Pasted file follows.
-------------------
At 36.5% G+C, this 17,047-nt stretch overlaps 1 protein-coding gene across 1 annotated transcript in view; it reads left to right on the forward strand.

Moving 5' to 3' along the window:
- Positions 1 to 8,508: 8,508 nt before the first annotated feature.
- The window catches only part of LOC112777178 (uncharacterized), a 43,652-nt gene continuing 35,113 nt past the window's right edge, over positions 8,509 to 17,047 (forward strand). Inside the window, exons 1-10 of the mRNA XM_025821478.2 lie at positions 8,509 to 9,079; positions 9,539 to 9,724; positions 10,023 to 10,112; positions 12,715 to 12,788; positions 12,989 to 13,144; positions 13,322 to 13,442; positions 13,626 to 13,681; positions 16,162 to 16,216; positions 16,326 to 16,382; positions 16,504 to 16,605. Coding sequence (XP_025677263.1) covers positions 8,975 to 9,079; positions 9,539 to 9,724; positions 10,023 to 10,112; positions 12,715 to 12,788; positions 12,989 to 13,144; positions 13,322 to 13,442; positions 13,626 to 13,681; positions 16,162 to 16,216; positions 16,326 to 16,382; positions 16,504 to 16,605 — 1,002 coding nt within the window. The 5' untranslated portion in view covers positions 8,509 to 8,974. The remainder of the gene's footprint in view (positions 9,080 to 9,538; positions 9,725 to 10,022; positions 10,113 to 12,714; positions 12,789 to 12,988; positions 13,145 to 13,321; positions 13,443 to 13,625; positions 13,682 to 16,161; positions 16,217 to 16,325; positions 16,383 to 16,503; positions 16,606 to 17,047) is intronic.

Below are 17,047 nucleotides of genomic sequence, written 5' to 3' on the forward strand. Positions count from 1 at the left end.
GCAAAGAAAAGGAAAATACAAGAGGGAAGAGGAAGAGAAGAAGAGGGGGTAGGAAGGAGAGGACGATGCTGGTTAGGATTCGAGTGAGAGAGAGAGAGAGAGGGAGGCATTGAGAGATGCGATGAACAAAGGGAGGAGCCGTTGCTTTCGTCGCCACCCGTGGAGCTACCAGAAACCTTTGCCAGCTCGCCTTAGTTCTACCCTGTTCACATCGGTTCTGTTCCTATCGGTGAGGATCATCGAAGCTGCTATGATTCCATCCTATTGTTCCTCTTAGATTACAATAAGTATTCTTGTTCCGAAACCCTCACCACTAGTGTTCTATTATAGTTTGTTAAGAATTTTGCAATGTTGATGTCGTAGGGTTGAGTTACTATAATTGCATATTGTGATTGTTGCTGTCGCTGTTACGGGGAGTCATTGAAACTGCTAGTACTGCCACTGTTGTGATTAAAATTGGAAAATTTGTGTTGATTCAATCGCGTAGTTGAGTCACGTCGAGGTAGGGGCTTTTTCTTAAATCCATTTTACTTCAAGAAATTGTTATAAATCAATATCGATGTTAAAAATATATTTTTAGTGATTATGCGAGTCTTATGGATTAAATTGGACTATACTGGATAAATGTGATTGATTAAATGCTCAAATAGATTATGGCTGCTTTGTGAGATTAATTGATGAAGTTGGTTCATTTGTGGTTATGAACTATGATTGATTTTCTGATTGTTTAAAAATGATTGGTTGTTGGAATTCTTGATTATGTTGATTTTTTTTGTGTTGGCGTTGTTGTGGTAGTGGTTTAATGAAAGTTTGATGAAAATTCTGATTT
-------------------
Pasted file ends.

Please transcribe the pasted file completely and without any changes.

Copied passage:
At 36.5% G+C, this 17,047-nt stretch overlaps 1 protein-coding gene across 1 annotated transcript in view; it reads left to right on the forward strand.

Moving 5' to 3' along the window:
- Positions 1 to 8,508: 8,508 nt before the first annotated feature.
- The window catches only part of LOC112777178 (uncharacterized), a 43,652-nt gene continuing 35,113 nt past the window's right edge, over positions 8,509 to 17,047 (forward strand). Inside the window, exons 1-10 of the mRNA XM_025821478.2 lie at positions 8,509 to 9,079; positions 9,539 to 9,724; positions 10,023 to 10,112; positions 12,715 to 12,788; positions 12,989 to 13,144; positions 13,322 to 13,442; positions 13,626 to 13,681; positions 16,162 to 16,216; positions 16,326 to 16,382; positions 16,504 to 16,605. Coding sequence (XP_025677263.1) covers positions 8,975 to 9,079; positions 9,539 to 9,724; positions 10,023 to 10,112; positions 12,715 to 12,788; positions 12,989 to 13,144; positions 13,322 to 13,442; positions 13,626 to 13,681; positions 16,162 to 16,216; positions 16,326 to 16,382; positions 16,504 to 16,605 — 1,002 coding nt within the window. The 5' untranslated portion in view covers positions 8,509 to 8,974. The remainder of the gene's footprint in view (positions 9,080 to 9,538; positions 9,725 to 10,022; positions 10,113 to 12,714; positions 12,789 to 12,988; positions 13,145 to 13,321; positions 13,443 to 13,625; positions 13,682 to 16,161; positions 16,217 to 16,325; positions 16,383 to 16,503; positions 16,606 to 17,047) is intronic.

Below are 17,047 nucleotides of genomic sequence, written 5' to 3' on the forward strand. Positions count from 1 at the left end.
GCAAAGAAAAGGAAAATACAAGAGGGAAGAGGAAGAGAAGAAGAGGGGGTAGGAAGGAGAGGACGATGCTGGTTAGGATTCGAGTGAGAGAGAGAGAGAGAGGGAGGCATTGAGAGATGCGATGAACAAAGGGAGGAGCCGTTGCTTTCGTCGCCACCCGTGGAGCTACCAGAAACCTTTGCCAGCTCGCCTTAGTTCTACCCTGTTCACATCGGTTCTGTTCCTATCGGTGAGGATCATCGAAGCTGCTATGATTCCATCCTATTGTTCCTCTTAGATTACAATAAGTATTCTTGTTCCGAAACCCTCACCACTAGTGTTCTATTATAGTTTGTTAAGAATTTTGCAATGTTGATGTCGTAGGGTTGAGTTACTATAATTGCATATTGTGATTGTTGCTGTCGCTGTTACGGGGAGTCATTGAAACTGCTAGTACTGCCACTGTTGTGATTAAAATTGGAAAATTTGTGTTGATTCAATCGCGTAGTTGAGTCACGTCGAGGTAGGGGCTTTTTCTTAAATCCATTTTACTTCAAGAAATTGTTATAAATCAATATCGATGTTAAAAATATATTTTTAGTGATTATGCGAGTCTTATGGATTAAATTGGACTATACTGGATAAATGTGATTGATTAAATGCTCAAATAGATTATGGCTGCTTTGTGAGATTAATTGATGAAGTTGGTTCATTTGTGGTTATGAACTATGATTGATTTTCTGATTGTTTAAAAATGATTGGTTGTTGGAATTCTTGATTATGTTGATTTTTTTTGTGTTGGCGTTGTTGTGGTAGTGGTTTAATGAAAGTTTGATGAAAATTCTGATTT